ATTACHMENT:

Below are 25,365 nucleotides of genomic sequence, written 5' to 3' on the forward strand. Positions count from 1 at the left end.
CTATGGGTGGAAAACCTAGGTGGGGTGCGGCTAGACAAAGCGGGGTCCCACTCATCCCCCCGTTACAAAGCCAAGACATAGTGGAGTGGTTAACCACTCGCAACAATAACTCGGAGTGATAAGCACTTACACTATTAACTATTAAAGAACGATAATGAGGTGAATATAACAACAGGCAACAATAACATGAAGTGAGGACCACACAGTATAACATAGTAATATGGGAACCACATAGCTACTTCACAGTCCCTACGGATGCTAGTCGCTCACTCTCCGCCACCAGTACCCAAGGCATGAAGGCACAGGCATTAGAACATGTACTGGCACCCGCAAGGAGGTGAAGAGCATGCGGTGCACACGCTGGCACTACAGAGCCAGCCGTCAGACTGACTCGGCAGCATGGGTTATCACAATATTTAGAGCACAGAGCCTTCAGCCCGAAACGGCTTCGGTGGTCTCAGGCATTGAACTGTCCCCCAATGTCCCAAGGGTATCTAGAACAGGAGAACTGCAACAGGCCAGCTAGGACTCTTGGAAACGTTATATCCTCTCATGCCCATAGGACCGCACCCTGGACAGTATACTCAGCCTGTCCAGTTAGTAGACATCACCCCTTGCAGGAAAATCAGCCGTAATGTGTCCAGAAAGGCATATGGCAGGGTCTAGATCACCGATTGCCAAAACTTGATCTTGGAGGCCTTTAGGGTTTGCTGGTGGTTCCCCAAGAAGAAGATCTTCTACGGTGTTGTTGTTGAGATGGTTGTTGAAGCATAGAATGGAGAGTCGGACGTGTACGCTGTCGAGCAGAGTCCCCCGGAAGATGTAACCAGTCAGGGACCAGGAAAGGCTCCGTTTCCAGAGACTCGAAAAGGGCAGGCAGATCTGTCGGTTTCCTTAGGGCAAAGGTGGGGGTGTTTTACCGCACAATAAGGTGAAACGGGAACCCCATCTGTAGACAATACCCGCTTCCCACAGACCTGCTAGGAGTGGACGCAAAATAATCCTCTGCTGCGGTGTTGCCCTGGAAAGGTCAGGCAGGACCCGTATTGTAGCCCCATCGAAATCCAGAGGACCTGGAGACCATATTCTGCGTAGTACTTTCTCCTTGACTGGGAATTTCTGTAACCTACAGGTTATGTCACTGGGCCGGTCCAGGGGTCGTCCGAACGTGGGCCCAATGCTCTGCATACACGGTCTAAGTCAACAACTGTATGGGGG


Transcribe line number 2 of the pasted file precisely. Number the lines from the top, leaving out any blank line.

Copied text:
CTATGGGTGGAAAACCTAGGTGGGGTGCGGCTAGACAAAGCGGGGTCCCACTCATCCCCCCGTTACAAAGCCAAGACATAGTGGAGTGGTTAACCACTCGCAACAATAACTCGGAGTGATAAGCACTTACACTATTAACTATTAAAGAACGATAATGAGGTGAATATAACAACAGGCAACAATAACATGAAGTGAGGACCACACAGTATAACATAGTAATATGGGAACCACATAGCTACTTCACAGTCCCTACGGATGCTAGTCGCTCACTCTCCGCCACCAGTACCCAAGGCATGAAGGCACAGGCATTAGAACATGTACTGGCACCCGCAAGGAGGTGAAGAGCATGCGGTGCACACGCTGGCACTACAGAGCCAGCCGTCAGACTGACTCGGCAGCATGGGTTATCACAATATTTAGAGCACAGAGCCTTCAGCCCGAAACGGCTTCGGTGGTCTCAGGCATTGAACTGTCCCCCAATGTCCCAAGGGTATCTAGAACAGGAGAACTGCAACAGGCCAGCTAGGACTCTTGGAAACGTTATATCCTCTCATGCCCATAGGACCGCACCCTGGACAGTATACTCAGCCTGTCCAGTTAGTAGACATCACCCCTTGCAGGAAAATCAGCCGTAATGTGTCCAGAAAGGCATATGGCAGGGTCTAGATCACCGATTGCCAAAACTTGATCTTGGAGGCCTTTAGGGTTTGCTGGTGGTTCCCCAAGAAGAAGATCTTCTACGGTGTTGTTGTTGAGATGGTTGTTGAAGCATAGAATGGAGAGTCGGACGTGTACGCTGTCGAGCAGAGTCCCCCGGAAGATGTAACCAGTCAGGGACCAGGAAAGGCTCCGTTTCCAGAGACTCGAAAAGGGCAGGCAGATCTGTCGGTTTCCTTAGGGCAAAGGTGGGGGTGTTTTACCGCACAATAAGGTGAAACGGGAACCCCATCTGTAGACAATACCCGCTTCCCACAGACCTGCTAGGAGTGGACGCAAAATAATCCTCTGCTGCGGTGTTGCCCTGGAAAGGTCAGGCAGGACCCGTATTGTAGCCCCATCGAAATCCAGAGGACCTGGAGACCATATTCTGCGTAGTACTTTCTCCTTGACTGGGAATTTCTGTAACCTACAGGTTATGTCACTGGGCCGGTCCAGGGGTCGTCCGAACGTGGGCCCAATGCTCTGCATACACGGTCTAAGTCAACAACTGTATGGGGG